Does Mars seem bigger than normal? It's not you, it's Mars.

Mars Close Approach takes place July 31

By Brianna Volz - Web producer
Photo courtesy of NASA

ORLANDO, Fla. - If you've looked outside anytime after sunset recently, you've probably thought Mars looks a bit bigger than you remember it. That's because it is -- well, sort of.

The size of the red planet hasn't actually changed, but where it is in its orbit has lessened the distance between it and Earth, making it appear bigger to us Earthlings as it gets closer.

While Mars has seemed closer for a while now, it will seem biggest and brightest through the end of the July, since Mars Close Approach is July 31. Mars Close Approach is exactly what it seems: the point in Mars' orbit around the sun when it comes closest to Earth.

According to NASA, Mars will be 35.8 million miles from Earth during its 2018 close approach. 

Mars Close Approach takes place about every 26 months, but since Earth and Mars don't have perfectly circular orbits, the shortest distance between the planets isn't always the same for each close approach. Instead, they have elliptical, or egg-shaped, paths with orbits that change as a result of gravitational tugging.

The minimum distance between the planets is about 33.9 million miles, according to NASA. But they don't get that close together often. Mars made its closest approach to Earth in nearly 60,000 years back in 2003, when its center was 34,646,418 miles from Earth's. The planets aren't expected to be that close again until 2287, according to NASA.

So what's the big deal about the close approach?

Well, since it means a shorter distance between Mars and Earth, you tend to see more missions to Mars take place in years that a close approach happens in because it means a shorter trip from Earth to the red planet. That is if budgets allow the missions, of course.

It's also a great time for people see the planet from here on Earth, and many Orlando-area planetariums are making it easy for stargazers to get a good look this year.

The following events are taking place across Central Florida to celebrate the planet's proximity:

What: Mars Opposition Viewing Event
Where: Orlando Science Center -- 777 E. Princeton St., Orlando, Florida 32803
When: Friday night (Saturday) 12 a.m. to 2 a.m.
Admission info: Stop by the Science Center or visit the event's official Facebook page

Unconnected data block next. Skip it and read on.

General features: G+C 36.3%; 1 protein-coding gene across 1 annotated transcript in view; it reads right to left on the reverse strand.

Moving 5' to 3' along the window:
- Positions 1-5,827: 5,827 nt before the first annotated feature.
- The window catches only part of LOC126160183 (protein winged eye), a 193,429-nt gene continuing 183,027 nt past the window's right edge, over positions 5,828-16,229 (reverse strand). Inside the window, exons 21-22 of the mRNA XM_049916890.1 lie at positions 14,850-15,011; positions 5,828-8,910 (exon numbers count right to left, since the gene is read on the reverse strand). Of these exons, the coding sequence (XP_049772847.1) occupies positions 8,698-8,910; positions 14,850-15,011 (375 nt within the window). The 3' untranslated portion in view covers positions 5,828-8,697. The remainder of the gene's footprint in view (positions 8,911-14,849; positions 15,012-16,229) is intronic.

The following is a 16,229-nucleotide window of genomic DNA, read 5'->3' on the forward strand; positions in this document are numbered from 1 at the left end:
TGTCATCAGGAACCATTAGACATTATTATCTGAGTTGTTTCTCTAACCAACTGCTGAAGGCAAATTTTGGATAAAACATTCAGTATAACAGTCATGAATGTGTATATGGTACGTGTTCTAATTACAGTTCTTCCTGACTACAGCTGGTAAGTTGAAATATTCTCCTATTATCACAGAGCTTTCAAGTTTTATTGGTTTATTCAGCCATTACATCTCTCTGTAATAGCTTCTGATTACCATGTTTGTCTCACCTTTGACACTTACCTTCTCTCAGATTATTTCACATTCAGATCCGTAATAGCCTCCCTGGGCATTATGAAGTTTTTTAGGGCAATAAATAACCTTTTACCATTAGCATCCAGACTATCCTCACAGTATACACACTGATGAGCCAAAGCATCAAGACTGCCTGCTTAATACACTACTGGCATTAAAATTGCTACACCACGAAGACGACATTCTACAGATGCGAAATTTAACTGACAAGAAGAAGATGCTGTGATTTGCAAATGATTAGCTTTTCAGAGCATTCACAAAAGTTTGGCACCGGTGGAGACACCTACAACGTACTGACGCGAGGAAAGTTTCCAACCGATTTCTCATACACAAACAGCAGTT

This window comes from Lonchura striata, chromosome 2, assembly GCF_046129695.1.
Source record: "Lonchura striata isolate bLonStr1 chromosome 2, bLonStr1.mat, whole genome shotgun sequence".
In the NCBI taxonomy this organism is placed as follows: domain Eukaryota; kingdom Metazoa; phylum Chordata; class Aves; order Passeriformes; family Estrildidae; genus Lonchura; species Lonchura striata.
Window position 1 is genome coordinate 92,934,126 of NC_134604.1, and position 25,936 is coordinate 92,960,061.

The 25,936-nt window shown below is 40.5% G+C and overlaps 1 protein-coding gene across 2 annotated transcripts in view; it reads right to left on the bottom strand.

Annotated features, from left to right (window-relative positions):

What: Mars Opposition Viewing
Where: Emil Buehler Planetarium at Seminole State College -- 100 Weldon Blvd., Sanford, Florida 32773
When: Friday at 9 p.m., Saturday at 9 p.m., Aug. 3 at 9 p.m., Aug. 4 at 9 p.m.
Admission info: Stop by planetarium or visit the event's official Facebook page

Derek Demeter, the astronomy director at Seminole State College's planetarium, said the sight will be particularly spectacular through telescopes Friday because Mars will also be close to the moon around the time of the event.

Demeter said the events are free and open to the public. Seminole State College officials will notify people hoping to attend via Facebook if the event has to be canceled due to weather. As of Tuesday, Demeter said they're expecting partly cloudy skies Friday and Saturday, but he said the clouds tend to clear up later into the night.

"It's an extremely bright, reddish star," Demeter said. "Most times, it looks like a small, red speck through a scope, but now it's a much better view because it's basically twice as close."

Guests will also have the chance to see Jupiter, Saturn and the moon through telescopes at the planetarium.

[MORE: Martian dust storm goes globalLarge streak of 'blue' found on the Red Planet]

Of course, you can always step outside and check out the red planet with your naked eye. Demeter said the best time to view the planet is from 10:30 p.m. through midnight.

If you miss the close approach altogether, don't worry. Mars will still be more visible than normal for a while, but will become fainter as it travels farther from Earth during the planets' orbits around the sun.

Mars' next close approach is Oct. 6, 2020.

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